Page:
New research suggests an environmental risk to the world's coffee bean supply. Will your grandkids know what coffee is?
A CBC News story suggests it might get much more rare and expensive…
That’s the warning behind a new study by U.K. and Ethiopian researchers who say the beans that go into 70 per cent of the world’s coffee could be wiped out by 2080.
Researchers at the Royal Botanic Gardens in Kew and the Environment and Coffee Forest Forum in Addis Ababa, Ethiopia looked at how climate change might make some land unsuitable for Arabica plants, which are highly vulnerable to temperature change and other dangers including pests and disease.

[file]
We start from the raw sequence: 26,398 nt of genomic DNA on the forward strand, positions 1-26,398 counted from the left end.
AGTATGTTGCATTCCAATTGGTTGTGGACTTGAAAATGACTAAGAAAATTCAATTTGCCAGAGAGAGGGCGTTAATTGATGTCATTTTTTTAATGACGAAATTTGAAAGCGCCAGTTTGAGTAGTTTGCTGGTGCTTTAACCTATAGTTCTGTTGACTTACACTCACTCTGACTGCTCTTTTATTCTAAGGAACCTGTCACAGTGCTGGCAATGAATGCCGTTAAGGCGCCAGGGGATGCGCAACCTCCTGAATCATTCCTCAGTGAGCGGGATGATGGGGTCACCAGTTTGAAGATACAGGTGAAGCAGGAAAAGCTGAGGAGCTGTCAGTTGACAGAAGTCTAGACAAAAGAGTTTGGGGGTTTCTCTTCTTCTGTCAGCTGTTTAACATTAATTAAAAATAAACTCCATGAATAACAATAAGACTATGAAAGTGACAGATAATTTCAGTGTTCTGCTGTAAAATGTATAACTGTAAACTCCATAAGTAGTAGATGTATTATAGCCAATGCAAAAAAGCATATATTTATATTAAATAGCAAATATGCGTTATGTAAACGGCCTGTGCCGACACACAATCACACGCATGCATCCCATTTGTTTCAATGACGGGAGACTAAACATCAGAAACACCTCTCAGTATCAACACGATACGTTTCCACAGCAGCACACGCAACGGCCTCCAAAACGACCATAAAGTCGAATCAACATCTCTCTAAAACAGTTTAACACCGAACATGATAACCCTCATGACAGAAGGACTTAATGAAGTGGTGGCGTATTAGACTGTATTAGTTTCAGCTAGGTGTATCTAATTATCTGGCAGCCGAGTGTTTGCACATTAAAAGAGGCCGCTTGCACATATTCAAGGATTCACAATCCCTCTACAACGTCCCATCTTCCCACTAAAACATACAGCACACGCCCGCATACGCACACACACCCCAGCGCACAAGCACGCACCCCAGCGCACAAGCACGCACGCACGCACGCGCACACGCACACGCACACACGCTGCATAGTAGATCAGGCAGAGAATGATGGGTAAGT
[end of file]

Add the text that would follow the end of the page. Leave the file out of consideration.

They came up with a best-case scenario that predicts a 38 per cent reduction in land capable of yielding Arabica by 2080. The worst-case scenario puts the loss at between 90 per cent and 100 per cent.
The researchers say the estimate is conservative, too, not accounting for deforestation. But as one commenter joked, “No problem. With climate change, by 2080 we’ll be able to grow ’em in the Canadian Arctic.”